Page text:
This is a short overview of Microsoft Resilient File System, or ReFS. It introduces the subject and gives a short insight into its main characteristics and theoretical use. It is a part of a series of posts dedicated to ReFS and is, basically, an introduction to the practical posts. All the experiments that show how ReFS really performs, are also listed in the blog. ReFS seems to be a great replacement for the NTFS and its resilience is most convenient for cases, when data loss is critically unacceptable. The file system cooperates with Microsoft Storage Spaces Direct in order to perform automatic corruption repairs, without any attention of the user.
ReFS (Resilient File System – https://msdn.microsoft.com/en-us/library/windows/desktop/hh848060%28v=vs.85%29.aspx) is Microsoft’s proprietary file system introduced with Windows Server 2012 as a replacement for the NTFS. It features enhanced protection from common errors and silent data corruption. Basically, it is a file system that can repair corrupted files on the go if underlying storage is redundant a compatible. In case the damage cannot be fixed automatically, the “salvage” process is localized to the corruption spot, without causing volume downtime. ReFS provides metadata protection and optional data protection on a per-volume, per-directory, or per-file basis. Error-scanning is active, meaning a data-integrity scanner periodically goes through the volume, identifying latent corruption and triggering repair process. The file system is also highly-scalable, aiming at extreme disk capacities and file sizes. It supports files as big as 16 exabytes and maximum volume size (theoretical) of 1 yottabyte (one trillion terabytes).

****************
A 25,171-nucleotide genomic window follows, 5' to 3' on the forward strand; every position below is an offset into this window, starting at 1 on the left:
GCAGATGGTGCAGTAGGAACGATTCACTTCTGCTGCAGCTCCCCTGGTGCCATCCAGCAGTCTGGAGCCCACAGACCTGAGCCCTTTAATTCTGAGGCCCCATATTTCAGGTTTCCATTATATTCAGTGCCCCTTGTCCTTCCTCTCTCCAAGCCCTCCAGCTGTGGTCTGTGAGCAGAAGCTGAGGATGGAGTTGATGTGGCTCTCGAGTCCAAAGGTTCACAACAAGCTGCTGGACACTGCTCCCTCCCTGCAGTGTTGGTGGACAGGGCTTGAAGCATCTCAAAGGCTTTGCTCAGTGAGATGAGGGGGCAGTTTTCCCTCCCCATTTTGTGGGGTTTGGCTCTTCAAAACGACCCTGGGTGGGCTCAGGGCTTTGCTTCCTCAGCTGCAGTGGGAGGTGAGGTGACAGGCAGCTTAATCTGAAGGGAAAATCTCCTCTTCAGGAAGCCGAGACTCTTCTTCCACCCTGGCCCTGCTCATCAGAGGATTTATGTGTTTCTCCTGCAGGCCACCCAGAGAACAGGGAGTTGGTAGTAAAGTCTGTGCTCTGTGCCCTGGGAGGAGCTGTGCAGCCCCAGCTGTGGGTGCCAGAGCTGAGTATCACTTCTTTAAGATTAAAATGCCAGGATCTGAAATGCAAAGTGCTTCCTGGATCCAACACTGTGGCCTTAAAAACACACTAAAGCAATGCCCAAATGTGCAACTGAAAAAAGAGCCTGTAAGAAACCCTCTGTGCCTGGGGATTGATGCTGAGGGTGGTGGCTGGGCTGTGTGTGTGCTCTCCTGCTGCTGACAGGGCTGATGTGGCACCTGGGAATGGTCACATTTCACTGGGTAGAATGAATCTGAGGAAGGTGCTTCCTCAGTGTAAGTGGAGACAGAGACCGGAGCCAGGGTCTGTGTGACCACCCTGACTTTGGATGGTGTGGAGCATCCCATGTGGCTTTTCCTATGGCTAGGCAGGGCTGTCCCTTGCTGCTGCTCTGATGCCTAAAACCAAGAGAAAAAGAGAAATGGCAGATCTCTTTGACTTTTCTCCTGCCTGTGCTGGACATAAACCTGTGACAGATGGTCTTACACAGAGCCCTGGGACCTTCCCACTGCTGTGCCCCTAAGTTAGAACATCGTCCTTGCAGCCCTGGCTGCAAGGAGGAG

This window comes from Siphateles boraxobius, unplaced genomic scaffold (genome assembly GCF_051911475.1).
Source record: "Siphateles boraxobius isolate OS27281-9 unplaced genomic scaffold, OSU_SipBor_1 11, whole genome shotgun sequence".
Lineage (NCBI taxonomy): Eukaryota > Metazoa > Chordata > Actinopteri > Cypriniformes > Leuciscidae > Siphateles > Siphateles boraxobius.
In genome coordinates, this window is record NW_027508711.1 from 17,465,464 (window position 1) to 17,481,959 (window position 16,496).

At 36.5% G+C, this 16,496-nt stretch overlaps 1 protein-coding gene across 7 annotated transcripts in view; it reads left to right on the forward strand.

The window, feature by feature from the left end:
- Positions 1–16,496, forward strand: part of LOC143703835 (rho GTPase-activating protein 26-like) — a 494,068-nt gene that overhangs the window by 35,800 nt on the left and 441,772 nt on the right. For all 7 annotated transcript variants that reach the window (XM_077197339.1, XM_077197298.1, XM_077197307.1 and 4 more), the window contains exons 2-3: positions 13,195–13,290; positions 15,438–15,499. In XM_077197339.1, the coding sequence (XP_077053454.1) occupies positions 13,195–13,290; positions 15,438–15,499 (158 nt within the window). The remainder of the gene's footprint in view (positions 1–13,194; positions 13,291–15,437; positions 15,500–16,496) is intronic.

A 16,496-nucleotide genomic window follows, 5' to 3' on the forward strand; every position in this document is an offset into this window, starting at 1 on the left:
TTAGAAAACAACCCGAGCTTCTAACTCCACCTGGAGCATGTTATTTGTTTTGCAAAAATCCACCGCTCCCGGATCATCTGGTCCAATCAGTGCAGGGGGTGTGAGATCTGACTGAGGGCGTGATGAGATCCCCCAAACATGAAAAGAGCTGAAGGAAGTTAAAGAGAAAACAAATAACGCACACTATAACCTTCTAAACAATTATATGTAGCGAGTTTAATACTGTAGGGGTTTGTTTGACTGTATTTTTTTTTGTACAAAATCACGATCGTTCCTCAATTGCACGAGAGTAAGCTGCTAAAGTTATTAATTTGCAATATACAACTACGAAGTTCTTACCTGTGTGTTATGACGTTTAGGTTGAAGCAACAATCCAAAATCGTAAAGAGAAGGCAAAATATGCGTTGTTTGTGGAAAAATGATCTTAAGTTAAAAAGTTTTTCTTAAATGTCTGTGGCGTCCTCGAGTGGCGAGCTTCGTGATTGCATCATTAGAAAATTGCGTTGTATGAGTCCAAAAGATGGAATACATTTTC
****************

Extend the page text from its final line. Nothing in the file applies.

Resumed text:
We decided to run some research to see how ReFS works. In the next tests we’ll see how well the Resilient File System performs under typical virtualization workload. In order to simplify the articles and make them less bulky, we’ve divided the tests into parts. The first one here a research into IO behavior in ReFS with FileIntegrity option off and on. Our idea is to see how the scanning and repairing processes affect it. Then we’ll see how it maintains performance and what exactly influences it. You can check it out here https://slog.starwindsoftware.com/refs-virtualization-workloads-test-part-1/.
In the second part we’ll see how ReFS maintains performance and what exactly influences it. There is a common misconception, that hashsumming has a huge impact on ReFS performance, so we’re determined to show how “huge” this impact really is and what really happens. Our own bet is on FileIntegrity option, which may somehow disrupt I/O.
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